VOLUME II THE SECOND TEN TALES
PROLOGUE THE THREE CLERKS OF SAINT NICHOLAS THE CONTINENCE OF KING FRANCIS THE FIRST THE MERRY TATTLE OF THE NUNS OF POISSY HOW THE CHATEAU D'AZAY CAME TO BE BUILT THE FALSE COURTESAN THE DANGER OF BEING TOO INNOCENT THE DEAR NIGHT OF LOVE THE SERMON OF THE MERRY VICAR OF MEUDON THE SUCCUBUS DESPAIR IN LOVE EPILOGUE
Certain persons have reproached the Author for knowing no more about the language of the olden times than hares do of telling stories. Formerly these people would have been vilified, called cannibals, churls, and sycophants, and Gomorrah would have been hinted at as their natal place. But the Author consents to spare them the flowery epithets of ancient criticism; he contents himself with wishing not to be in their skin, for he would be disgusted with himself, and esteem himself the vilest of scribblers thus to calumniate a poor little book which is not in the style of any spoil-paper of these times. Ah! ill-natured wretches! you should save your breath to cool your own porridge! The Author consoles himself for his want of success in not pleasing everyone by remembering that an old Tourainian, of eternal memory, had put up with such contumely, that losing all patience, he declared in one of his prologues, that he would never more put pen to paper. Another age, but the same manners. Nothing changes, neither God above nor men below. Thereupon of the Author continues his task with a light heart, relying upon the future to reward his heavy labours.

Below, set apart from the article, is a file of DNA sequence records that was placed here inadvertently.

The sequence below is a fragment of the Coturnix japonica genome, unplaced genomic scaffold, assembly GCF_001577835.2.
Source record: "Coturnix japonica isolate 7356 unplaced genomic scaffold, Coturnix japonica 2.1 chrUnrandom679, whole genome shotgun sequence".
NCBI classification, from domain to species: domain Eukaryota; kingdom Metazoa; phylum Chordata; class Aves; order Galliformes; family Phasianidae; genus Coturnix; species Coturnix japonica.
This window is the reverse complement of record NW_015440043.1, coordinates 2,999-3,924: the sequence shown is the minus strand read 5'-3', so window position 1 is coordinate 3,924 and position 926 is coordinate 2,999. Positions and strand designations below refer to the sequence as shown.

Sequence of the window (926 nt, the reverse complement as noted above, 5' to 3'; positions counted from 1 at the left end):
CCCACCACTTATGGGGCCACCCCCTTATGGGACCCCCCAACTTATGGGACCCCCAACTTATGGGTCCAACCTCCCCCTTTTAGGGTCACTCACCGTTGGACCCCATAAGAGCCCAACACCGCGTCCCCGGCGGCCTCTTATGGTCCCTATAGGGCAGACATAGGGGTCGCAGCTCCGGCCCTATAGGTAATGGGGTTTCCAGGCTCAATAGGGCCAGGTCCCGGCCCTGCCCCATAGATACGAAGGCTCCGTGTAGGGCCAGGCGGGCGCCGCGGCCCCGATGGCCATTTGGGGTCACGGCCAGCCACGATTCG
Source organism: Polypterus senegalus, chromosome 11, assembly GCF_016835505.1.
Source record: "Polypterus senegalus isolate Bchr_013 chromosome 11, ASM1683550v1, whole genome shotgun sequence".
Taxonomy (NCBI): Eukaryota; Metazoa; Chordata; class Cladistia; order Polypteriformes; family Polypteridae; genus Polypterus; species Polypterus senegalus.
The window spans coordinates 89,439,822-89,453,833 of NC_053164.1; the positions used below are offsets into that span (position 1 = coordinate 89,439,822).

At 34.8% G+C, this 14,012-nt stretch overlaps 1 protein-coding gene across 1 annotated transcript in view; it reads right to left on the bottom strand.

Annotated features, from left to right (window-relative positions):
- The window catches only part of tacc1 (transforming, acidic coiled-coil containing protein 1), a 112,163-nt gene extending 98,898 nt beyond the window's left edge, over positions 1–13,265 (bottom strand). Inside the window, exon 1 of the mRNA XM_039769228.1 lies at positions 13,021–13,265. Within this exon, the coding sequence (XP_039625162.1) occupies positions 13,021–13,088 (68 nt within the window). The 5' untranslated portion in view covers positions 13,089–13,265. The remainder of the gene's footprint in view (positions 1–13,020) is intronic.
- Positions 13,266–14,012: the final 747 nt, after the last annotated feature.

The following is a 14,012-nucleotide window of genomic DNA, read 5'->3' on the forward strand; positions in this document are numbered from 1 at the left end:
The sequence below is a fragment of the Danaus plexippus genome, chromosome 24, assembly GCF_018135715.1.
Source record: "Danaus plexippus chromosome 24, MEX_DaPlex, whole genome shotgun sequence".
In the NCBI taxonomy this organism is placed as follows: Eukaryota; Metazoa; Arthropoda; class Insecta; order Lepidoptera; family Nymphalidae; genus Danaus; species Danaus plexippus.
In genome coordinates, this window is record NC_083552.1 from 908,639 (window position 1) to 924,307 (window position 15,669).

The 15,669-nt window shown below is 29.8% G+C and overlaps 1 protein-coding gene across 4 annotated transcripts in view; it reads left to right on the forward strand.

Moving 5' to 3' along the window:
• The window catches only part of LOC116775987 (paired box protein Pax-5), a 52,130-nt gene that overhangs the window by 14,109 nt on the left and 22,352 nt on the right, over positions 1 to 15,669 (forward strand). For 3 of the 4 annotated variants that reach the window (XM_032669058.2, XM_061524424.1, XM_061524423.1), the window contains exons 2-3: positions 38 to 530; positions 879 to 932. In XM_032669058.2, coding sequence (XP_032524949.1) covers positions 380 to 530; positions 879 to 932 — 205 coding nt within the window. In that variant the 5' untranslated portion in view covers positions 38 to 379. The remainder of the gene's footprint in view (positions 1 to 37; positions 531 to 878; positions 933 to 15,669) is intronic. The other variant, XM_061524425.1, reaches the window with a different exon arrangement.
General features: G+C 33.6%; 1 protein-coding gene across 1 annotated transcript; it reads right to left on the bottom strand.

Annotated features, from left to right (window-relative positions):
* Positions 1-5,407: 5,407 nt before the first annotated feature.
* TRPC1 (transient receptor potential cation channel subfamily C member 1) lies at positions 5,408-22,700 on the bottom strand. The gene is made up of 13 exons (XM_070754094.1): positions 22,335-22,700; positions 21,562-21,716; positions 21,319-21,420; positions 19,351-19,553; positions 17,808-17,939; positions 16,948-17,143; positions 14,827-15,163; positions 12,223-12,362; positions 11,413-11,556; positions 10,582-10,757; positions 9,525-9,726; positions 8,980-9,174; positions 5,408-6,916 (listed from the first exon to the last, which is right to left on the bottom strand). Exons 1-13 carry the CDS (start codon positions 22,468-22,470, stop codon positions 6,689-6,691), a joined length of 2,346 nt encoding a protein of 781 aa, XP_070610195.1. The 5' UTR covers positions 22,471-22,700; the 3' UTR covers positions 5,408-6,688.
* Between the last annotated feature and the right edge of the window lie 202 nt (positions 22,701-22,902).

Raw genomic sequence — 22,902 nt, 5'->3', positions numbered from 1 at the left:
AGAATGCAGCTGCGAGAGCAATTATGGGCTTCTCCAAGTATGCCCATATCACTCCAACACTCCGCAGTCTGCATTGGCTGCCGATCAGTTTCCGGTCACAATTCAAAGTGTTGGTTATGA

And certes, it is a hard task to invent A Hundred Droll Tales, since not only have ruffians and envious men opened fire upon him, but his friends have imitated their example, and come to him saying "Are you mad? Do you think it is possible? No man ever had in the depths of his imagination a hundred such tales. Change the hyperbolic title of your budget. You will never finish it." These people are neither misanthropes nor cannibals; whether they are ruffians I know not; but for certain they are kind, good-natured friends; friends who have the courage to tell you disagreeable things all your life along, who are rough and sharp as currycombs, under the pretence that they are yours to command, in all the mishaps of life, and in the hour of extreme unction, all their worth will be known. If such people would only keep these sad kindnesses; but they will not. When their terrors are proved to have been idle, they exclaimed triumphantly, "Ha! ha! I knew it. I always said so."